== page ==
Two days left: here’s where it stands

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For those of you too busy watching football or something silly like that last night, here’s where we stand with two days left in the regular season.

Nine of the ten playoff teams are known: the Yankees, Orioles, Tigers, Rangers and Athletics will represent the American League. The Nationals, Braves, Reds and Giants will represent the National League.  The final slot in the NL will come down to the Cardinals and the Dodgers, but more on that in a second. Here’s how it all breaks down:

American League

  • The Yankees won and the Orioles lost last night, giving New York a one game advantage in the AL East race with two to play. The loser will be the wild card winner;
  • The Athletics beat the Rangers last night, clinching a playoff spot and pulling to within one game of the AL West lead. They play two more head-to-head, with the loser settling for the other wild card slot. The A’s win eliminated both the Angles and the Rays from playoff contention;
  • The Tigers win over the Royals gave the AL Central title to Detroit. The White Sox were eliminated from postseason consideration.

National League

  • The Nationals lost to Philadelphia, but the Braves loss to Pittsburgh gave Washington the NL East crown. Atlanta will host the wild card game on Friday.
  • St. Louis and Los Angeles each won.  The Cardinals win clinches at least a tie for the second NL wild card. If they win one of their last two games — or if the Dodgers lose either of their last two — St. Louis will be the wild card representative.  If the Cards lose two and the Dodgers win two, it’s a tie, and the teams will play a one-game playoff on Thursday to determine who plays the Braves in the wild card game on Friday.
  • The Reds and Giants have already clinched their respective divisions.

Triple Crown and MVP race

Miguel Cabrera homered and went 4 for 5 in last night’s game, giving him sole possession of the home run lead to match his lead in the batting and RBI race.  He currently leads Mike Trout — who also had a huge game last night — .329-.325 in the batting title race, has one more home run than Josh Hamilton and ten more RBI than Hamilton.

As far as the MVP implications, the Angels being eliminated from the playoffs may sway a few more voters to go with Cabrera for the MVP than otherwise would. If I had to bet money on it right now, I say that Cabrera will win the MVP whether he wins the triple crown or not.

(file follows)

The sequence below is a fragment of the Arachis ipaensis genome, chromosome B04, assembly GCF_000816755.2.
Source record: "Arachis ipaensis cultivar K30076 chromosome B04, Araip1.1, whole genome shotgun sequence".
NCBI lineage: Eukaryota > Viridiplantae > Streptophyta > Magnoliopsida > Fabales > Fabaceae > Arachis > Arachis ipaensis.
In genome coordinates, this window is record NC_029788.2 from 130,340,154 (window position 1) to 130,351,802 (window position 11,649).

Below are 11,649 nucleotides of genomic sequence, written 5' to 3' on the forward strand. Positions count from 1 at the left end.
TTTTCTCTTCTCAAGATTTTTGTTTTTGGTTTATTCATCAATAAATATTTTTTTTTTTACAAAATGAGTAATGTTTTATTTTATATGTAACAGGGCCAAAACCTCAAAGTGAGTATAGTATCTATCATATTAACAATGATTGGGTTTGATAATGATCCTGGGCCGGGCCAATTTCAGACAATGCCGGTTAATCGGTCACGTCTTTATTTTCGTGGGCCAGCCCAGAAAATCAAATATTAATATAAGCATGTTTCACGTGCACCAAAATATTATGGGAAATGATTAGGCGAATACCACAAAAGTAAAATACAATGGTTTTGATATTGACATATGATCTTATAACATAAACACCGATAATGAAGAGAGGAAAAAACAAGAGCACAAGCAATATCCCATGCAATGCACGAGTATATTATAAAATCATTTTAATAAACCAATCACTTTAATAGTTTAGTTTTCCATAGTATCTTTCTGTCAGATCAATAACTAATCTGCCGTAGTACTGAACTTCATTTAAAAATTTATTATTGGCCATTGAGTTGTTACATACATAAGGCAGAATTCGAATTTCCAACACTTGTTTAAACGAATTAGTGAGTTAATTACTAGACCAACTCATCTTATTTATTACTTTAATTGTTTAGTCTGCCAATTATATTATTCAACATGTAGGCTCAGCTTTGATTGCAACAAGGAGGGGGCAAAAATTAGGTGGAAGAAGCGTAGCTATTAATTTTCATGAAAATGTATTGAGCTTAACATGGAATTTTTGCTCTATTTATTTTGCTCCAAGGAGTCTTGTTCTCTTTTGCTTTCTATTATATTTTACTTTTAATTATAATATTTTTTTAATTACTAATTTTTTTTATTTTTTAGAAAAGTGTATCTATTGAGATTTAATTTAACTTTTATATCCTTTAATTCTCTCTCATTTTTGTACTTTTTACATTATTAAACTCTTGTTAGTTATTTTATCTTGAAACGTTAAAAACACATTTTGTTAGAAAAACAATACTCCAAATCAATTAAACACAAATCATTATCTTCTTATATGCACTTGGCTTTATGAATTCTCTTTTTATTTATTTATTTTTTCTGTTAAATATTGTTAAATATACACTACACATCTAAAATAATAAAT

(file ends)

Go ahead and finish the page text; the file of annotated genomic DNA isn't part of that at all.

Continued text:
Zack Cozart thinks the way the Rays have been using Sergio Romo is bad for baseball

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The Rays started Sergio Romo on back-to-back days and if that sounds weird to you, you’re not alone. Romo, of course, was the star closer for the Giants for a while, helping them win the World Series in 2012 and ’14. He’s been a full-time reliever dating back to 2006, when he was at Single-A.

In an effort to prevent lefty Ryan Yarbrough from facing the righty-heavy top of the Angels’ lineup (Zack Cozart, Mike Trout, Justin Upton), Romo started Saturday’s game, pitching the first inning before giving way to Yarbrough in the second. Romo struck out the side, in fact. The Rays went on to win 5-3.

The Rays did it again on Sunday afternoon, starting Romo. This time, he got four outs before giving way to Matt Andriese. Romo walked two without giving up a hit while striking out three. The Angels managed to win 5-2 however.

Despite Sunday’s win, Cozart wasn’t a happy camper with the way the Rays used Romo. Via Fabian Ardaya of The Athletic, Cozart said, “It was weird … It’s bad for baseball, in my opinion … It’s spring training. That’s the best way to explain it.”

It’s difficult to see merit in Cozart’s argument. It’s not like the Rays were making excessive amounts of pitching changes; they used five on Saturday and four on Sunday. The games lasted three hours and three hours, 15 minutes, respectively. The average game time is exactly three hours so far this season. I’m having trouble wondering how else Cozart might mean the strategy is bad for baseball.

It seems like the real issue is that Cozart is afraid of the sport changing around him. The Rays, like most small market teams, have to find their edges in slight ways. The Rays aren’t doing this blindly; the strategy makes sense based on their opponents’ starting lineup. The idea of valuing on-base percentage was scoffed at. Shifting was scoffed at and now every team employs them to some degree. Who knows if starting a reliever for the first three or four outs will become a trend, but it’s shortsighted to write it off at first glance.